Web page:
Could someone pls explain what this spec means?

Thank u--R
Sensitivity of what?


Speaker sensitivity is a measurement of the amount of sound output derived from a speaker with one watt of power input from an amplifier. Sensitivity is usually measured with a microphone connected to a sound level meter placed one meter in front of the speaker. Speaker sensitivity is used to determine the amount of power necessary to drive or operate a speaker.
Very often incorrectly referred to as speaker efficiency
Usually, sensitivity is specified for a specific voltage from the amp, usually 2.83V RMS or 1W into 8 Ohm. The higher the sensitivity, the higher the SPL from the speaker for a specific amplifier output voltage. All else being equal, a 4 Ohm version of the speaker would have 3dB more sensitivity than the 8 Ohm speaker because for the same amplifier output, you putting double the power into the 4 Ohm speaker.

Sensitivity comes at the expense of enclosure size if you want to maintain a certain bass response. Higher sensitivity means bigger speakers. You need about 6 cubic feet for a vented enclosure for a woofer to reach 40Hz and maintain 94dB sensitivity. You only need .5 cubic feet for a smaller woofer to hit 40Hz, but you then only have 84dB sensitivity. You'd need to pump 10W into the 84dB/8Ohm speaker for every watt you pump into the 94dB speaker to hit 94dB.
Some ambiguity in the comments here! Let's see if we can straighten them out.

First- Sensitivity is indeed 2.83V at 1 meter. It is not the same as efficiency! Efficiency is 1 watt at 1 meter and there is a difference.

If the speaker is 8 ohms the two numbers are the same, as 2.83 volts driving 8 ohms means that there is 1 watt in the load. However if the impedance is reduced to 4 ohms, 2.83 volts is 2 watts.

What this means is that a 4 ohm speaker of the same sensitivity as an 8 ohm speaker is actually 3 db less efficient. Because the two measurements are often confused, the myth has arisen that if you put two speakers in parallel (for example two woofers) that their efficiency is doubled (3db) but this is not true. The sensitivity is doubled as the impedance is cut in half, but the efficiency remains the same.

Conversely if the same woofers were put in series, the efficiency is still the same as a single woofer, but now the sensitivity has been reduced by 3 db.

What is poorly understood is that efficiency means that there will be 1 watt in the system. So if 2 woofers are involved per our example, each woofer will dissipate 1/2 watt regardless of whether the speakers are in series or parallel.

Where this becomes important has to do with your amplifier. If tubes, the sensitivity rating can be misleading as the impedance plays a big role. Tube generally are less effective into lower impedances and are not known for doubling power as the impedance of the load is cut in half.

It might help to read this article- it explains why this is going on and why there are two specs:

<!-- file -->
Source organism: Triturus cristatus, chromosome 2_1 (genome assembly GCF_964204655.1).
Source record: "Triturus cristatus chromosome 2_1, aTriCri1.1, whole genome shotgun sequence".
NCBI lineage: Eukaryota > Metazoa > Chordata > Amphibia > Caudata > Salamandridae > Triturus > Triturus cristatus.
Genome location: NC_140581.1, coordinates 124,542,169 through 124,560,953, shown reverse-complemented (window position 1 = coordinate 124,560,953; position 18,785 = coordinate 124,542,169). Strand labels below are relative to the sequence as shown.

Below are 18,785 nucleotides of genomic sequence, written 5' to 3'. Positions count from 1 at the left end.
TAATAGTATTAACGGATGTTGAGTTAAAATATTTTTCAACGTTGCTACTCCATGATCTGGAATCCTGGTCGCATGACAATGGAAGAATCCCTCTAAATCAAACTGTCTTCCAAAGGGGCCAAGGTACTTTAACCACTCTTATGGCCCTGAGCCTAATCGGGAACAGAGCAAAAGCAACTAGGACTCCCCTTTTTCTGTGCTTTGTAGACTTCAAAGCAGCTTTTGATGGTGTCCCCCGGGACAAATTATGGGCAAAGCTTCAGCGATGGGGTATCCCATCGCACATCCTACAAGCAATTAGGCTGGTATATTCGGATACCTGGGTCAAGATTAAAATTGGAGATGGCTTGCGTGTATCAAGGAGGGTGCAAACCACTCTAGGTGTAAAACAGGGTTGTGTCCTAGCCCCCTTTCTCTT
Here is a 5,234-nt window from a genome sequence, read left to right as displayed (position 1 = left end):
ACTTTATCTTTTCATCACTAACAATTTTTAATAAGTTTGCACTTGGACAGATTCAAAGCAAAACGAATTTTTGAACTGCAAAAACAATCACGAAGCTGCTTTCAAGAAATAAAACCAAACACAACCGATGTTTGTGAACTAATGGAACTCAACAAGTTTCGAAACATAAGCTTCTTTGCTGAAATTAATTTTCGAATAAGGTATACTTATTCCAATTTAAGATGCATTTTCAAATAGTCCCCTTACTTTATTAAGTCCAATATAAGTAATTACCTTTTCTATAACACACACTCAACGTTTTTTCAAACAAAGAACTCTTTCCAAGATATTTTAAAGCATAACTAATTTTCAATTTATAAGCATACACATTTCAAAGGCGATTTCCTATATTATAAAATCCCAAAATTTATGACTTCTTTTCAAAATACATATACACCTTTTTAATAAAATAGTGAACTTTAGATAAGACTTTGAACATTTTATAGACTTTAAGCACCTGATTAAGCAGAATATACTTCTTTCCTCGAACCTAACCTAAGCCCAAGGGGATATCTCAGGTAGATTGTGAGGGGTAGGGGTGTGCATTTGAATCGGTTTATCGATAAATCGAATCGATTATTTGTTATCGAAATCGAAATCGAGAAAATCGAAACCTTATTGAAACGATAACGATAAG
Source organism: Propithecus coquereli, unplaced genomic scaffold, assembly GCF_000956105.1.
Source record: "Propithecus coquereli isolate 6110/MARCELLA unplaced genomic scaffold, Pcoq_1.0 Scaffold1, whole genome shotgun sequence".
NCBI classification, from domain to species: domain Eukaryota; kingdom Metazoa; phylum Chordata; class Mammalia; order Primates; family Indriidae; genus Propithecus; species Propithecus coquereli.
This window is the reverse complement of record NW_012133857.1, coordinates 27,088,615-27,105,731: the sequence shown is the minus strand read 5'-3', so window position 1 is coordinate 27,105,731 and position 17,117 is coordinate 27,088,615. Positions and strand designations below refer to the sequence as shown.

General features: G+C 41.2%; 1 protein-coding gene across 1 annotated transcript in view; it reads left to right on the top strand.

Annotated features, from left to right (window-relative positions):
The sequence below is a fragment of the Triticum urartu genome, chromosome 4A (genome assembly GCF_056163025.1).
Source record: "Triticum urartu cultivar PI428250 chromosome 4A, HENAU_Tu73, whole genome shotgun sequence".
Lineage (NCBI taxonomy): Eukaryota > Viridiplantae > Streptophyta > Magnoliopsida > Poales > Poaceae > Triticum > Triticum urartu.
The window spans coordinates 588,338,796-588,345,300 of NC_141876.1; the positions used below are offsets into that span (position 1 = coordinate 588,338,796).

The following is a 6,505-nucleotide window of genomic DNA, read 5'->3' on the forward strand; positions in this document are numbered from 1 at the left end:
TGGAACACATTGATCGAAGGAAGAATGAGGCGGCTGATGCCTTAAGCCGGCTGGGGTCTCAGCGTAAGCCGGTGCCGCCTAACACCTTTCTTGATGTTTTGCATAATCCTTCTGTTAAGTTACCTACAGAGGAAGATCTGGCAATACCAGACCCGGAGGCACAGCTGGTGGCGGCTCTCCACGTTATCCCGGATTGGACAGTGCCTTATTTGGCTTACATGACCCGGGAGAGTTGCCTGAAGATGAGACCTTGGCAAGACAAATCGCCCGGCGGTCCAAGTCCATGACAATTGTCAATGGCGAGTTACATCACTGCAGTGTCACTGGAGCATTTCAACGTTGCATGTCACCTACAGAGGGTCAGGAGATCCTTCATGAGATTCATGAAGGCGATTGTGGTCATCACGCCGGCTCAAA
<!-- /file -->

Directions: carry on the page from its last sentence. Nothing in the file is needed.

As a further note something not discussed in high end audio but certainly should be is the fact that there really is no good justification for four ohms as a speaker load if sound quality is your goal. It does not matter what kind of amplifier you have! All transistor amps (while maybe quite comfortable driving 4 ohms) make more distortion into lower impedances.

You might think that the change in distortion is insignificant but its not. Our ears use odd ordered harmonics to sort out how loud a sound is; in essence any amplifier driving a lower impedance will sound brighter and harsher. Now if *sound pressure* is your goal then there is a weak argument for four ohms, as you might get 3 db more output out of the amp if its solid state. However you will find that the speaker cables are much more critical for four ohms.
It would appear to me that there is plenty of "... good justification for four ohms {sic} as a speaker load if sound quality is your goal." A four Ohm speaker has better chance of more sound pressure, better bass response, more linear impedance and ergo linear amplitude output frequency response, and likelihood of producing wave form fidelity than speakers with higher impedance's. This has been (and continues to be) borne out in the marketplace where thousands upon thousands of people have bought speakers with just such a load for just such a purpose. It just behooves one to purchase amplification that is up to the task.
Some cables might be better with the lower impedance load that 4 Ohms offers, rather than the higher impedance alternatives, especially when considering that it's easier to make a steady 4 Ohm speaker than a steady higher Ohm speaker. There doesn't seem to be shortage of available cable varieties to suit the need.
Unsound, I don't think you are looking at the physics, just the marketing.

Take a look at the distortion curve of any amplifier driving 4 ohms and compare to the 8 ohm distortion curve. Then factor in the fact that the ear uses odd ordered harmonics as a loudness cue, and finally that most of the distortion you are seeing in those curves is odd ordered.

There is a reason why some speakers are considered 'hard to drive'. It is because the amp has to work harder to drive it. What seems to be swept under the carpet is the fact that when an amp is working harder, its also not sounding its best.
...But (and IMO more importantly) the speaker is working more linearly.